The Cost of Digital Business Information: $1.1 Trillion Annually
EUC with HCI: Why It Matters
From confidential customer information, to intellectual property, to financial transactions, organizations possess massive amounts of information that must be collected, retained and analyzied to keep the business competitive, but it comes at a huge cost, according to security specialist Symantec's State of Information Survey. Digital information costs businesses worldwide $1.1 trillion annually, the report found, but also makes up 49 percent of an organization's total value.
The total size of information stored today by all businesses is 2.2 zettabytes--a zettabyte is a unit of information or computer storage equal to one sextillion (one long scale trilliard) bytes. Small to medium-size businesses (SMBs) on average have 563 terabytes of data, and those information load is expected to grow 178 percent for SMBs over the next year. That figure compares with 100,000 terabytes for the average enterprise, where information loads are expected to balloon 67 percent over the next year.
A typical 50-employee small business spends $183,500 on information management, whereas a typical large enterprise with 2,500 employees would spend $8.2 million, and the yearly cost per employee for SMBs is a lot higher at $3,670, versus $3,297 for enterprise. Overall, enterprises spend $38 million annually on information, while SMBs spend $332,000. Despite the reams of data and substantial costs, the survey also suggests businesses are struggling to protect this information.
According to the report, in the last year, 69 percent of businesses experienced some form of information loss for a variety of reasons, such as human error, hardware failure, security breach, or lost and stolen devices. In addition, 69 percent have had confidential information exposed outside of the company, and 31 percent have experienced compliance failures related to information. Another major challenge identified by 30 percent of businesses is information sprawl the overwhelming growth of information that is unorganized, difficult to access and often duplicated elsewhere. Data loss can have a major impact on the business, including lost customers, which was cited by 49 percent of survey respondents. Other data loss impact included damage to reputation and brand (47 percent), decreased revenue (41 percent), increased expenses (39 percent) and a tumbling stock price (20 percent).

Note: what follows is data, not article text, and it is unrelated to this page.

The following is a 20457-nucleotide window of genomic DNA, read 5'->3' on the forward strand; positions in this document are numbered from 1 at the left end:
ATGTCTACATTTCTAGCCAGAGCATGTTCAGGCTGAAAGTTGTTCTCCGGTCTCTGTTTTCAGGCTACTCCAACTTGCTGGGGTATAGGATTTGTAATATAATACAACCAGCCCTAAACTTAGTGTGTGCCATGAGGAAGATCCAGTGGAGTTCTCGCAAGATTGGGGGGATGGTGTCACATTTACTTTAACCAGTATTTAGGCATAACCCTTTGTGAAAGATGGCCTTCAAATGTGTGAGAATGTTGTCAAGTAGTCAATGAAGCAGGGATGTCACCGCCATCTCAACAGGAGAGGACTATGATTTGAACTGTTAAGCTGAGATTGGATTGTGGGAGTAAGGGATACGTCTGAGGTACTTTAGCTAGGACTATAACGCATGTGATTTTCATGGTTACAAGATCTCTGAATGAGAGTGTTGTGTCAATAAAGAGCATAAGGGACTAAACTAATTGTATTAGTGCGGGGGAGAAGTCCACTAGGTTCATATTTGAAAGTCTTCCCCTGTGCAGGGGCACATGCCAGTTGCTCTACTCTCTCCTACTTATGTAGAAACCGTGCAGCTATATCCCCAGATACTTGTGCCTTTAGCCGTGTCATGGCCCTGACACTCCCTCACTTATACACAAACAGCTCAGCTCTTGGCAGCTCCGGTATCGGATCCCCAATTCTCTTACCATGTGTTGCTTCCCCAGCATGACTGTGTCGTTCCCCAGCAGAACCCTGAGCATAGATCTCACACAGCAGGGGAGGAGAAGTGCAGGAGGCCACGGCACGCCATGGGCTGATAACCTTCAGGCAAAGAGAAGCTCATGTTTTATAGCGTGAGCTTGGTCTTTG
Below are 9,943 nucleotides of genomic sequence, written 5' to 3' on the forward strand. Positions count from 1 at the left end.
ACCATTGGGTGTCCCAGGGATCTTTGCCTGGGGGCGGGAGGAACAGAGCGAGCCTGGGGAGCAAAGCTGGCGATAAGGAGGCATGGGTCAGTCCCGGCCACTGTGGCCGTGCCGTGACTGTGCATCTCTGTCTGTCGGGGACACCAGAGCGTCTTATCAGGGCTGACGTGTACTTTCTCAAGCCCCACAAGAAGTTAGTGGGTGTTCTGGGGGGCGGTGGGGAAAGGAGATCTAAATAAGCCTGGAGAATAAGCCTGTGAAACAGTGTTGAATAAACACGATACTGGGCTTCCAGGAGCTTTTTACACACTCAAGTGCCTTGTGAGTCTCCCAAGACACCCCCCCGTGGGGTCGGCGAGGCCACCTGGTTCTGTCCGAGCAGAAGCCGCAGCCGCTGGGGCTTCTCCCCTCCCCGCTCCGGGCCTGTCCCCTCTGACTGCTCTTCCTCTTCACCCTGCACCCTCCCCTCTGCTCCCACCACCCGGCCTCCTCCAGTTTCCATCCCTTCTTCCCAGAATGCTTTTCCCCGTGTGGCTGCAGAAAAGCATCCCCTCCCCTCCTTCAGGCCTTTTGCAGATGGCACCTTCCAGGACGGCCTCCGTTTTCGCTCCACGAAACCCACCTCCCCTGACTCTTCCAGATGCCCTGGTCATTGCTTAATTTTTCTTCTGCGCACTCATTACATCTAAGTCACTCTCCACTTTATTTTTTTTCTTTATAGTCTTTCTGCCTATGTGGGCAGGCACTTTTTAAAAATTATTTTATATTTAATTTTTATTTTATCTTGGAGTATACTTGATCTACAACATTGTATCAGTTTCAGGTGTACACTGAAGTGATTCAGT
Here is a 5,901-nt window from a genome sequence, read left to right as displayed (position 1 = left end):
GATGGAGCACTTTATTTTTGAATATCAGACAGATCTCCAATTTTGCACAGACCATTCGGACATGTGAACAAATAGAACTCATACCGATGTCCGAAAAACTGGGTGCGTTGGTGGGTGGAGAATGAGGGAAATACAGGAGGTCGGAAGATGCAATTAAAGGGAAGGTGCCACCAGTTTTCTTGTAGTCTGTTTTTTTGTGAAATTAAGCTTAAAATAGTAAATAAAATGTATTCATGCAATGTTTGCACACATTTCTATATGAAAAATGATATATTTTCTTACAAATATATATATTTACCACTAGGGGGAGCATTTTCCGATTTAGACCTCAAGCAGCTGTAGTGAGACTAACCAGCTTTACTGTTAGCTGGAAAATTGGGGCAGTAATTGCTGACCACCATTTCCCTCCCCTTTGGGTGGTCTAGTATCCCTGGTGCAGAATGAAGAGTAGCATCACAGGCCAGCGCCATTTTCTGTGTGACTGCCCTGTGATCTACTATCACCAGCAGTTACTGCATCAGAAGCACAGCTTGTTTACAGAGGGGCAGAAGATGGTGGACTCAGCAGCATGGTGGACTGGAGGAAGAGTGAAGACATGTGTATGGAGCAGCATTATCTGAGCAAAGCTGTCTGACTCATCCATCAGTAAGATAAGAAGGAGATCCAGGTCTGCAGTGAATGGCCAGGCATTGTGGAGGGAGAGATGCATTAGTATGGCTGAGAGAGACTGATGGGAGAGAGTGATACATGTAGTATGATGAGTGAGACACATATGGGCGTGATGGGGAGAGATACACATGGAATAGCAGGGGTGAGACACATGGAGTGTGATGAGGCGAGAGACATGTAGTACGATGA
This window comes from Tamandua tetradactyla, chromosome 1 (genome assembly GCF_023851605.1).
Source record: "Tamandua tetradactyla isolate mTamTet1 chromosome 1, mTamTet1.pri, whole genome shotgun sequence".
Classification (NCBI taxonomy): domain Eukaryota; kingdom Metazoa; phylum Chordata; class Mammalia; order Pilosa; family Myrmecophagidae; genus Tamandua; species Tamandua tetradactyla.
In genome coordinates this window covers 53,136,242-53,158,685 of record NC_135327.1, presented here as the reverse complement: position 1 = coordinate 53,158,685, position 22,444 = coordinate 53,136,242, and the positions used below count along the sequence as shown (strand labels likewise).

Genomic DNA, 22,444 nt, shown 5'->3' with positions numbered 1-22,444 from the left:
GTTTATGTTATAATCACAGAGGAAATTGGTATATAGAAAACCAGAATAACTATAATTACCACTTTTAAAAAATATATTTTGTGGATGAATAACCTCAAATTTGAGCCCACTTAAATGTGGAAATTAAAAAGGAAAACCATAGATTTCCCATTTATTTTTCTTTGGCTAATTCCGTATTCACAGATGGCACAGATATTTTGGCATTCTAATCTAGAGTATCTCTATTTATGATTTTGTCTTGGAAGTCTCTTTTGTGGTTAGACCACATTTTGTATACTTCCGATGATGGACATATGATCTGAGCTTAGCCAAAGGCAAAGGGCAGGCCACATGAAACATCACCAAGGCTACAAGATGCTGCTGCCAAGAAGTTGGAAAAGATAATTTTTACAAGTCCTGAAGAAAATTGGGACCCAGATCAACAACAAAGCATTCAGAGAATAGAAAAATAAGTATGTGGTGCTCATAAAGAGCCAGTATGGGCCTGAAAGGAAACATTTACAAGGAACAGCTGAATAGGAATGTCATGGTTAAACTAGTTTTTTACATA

"The vast amount of information that organizations produce today can help them better serve their customers and increase productivity. However, the same information can also become a major liability if it is not properly protected. Companies that effectively use their information will have a major competitive advantage over those who cannot, and in some cases it can be the difference between success and failure," Francis deSouza, group president of enterprise products and services at Symantec, said in a prepared statement. "With its increasing value and rising cost, successful companies will find ways to more effectively protect their information and unleash the productivity it can bring."
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